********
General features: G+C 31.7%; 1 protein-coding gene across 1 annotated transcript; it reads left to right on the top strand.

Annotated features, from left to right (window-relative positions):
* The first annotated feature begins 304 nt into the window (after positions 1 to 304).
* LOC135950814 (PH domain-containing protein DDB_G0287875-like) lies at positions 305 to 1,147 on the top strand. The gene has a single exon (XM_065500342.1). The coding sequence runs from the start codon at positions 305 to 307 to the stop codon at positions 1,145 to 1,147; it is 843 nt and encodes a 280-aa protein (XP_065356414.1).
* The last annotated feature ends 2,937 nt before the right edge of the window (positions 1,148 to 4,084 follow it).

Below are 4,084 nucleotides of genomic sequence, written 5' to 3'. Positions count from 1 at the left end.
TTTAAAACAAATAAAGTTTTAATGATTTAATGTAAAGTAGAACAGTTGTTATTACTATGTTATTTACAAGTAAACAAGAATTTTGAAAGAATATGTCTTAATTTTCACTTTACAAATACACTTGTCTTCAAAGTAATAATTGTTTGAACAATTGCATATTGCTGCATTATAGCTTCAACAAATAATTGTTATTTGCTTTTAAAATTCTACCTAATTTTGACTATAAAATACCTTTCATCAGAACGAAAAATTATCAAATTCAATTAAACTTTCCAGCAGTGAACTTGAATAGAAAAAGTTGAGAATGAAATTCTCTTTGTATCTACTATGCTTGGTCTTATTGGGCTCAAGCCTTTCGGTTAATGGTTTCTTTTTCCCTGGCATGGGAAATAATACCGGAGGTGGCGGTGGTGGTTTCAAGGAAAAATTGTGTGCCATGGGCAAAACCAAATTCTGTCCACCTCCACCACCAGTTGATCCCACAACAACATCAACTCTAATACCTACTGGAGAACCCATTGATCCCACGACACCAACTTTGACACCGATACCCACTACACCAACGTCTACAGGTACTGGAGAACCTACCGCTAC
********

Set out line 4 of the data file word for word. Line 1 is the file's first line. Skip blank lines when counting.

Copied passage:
* LOC135950814 (PH domain-containing protein DDB_G0287875-like) lies at positions 305 to 1,147 on the top strand. The gene has a single exon (XM_065500342.1). The coding sequence runs from the start codon at positions 305 to 307 to the stop codon at positions 1,145 to 1,147; it is 843 nt and encodes a 280-aa protein (XP_065356414.1).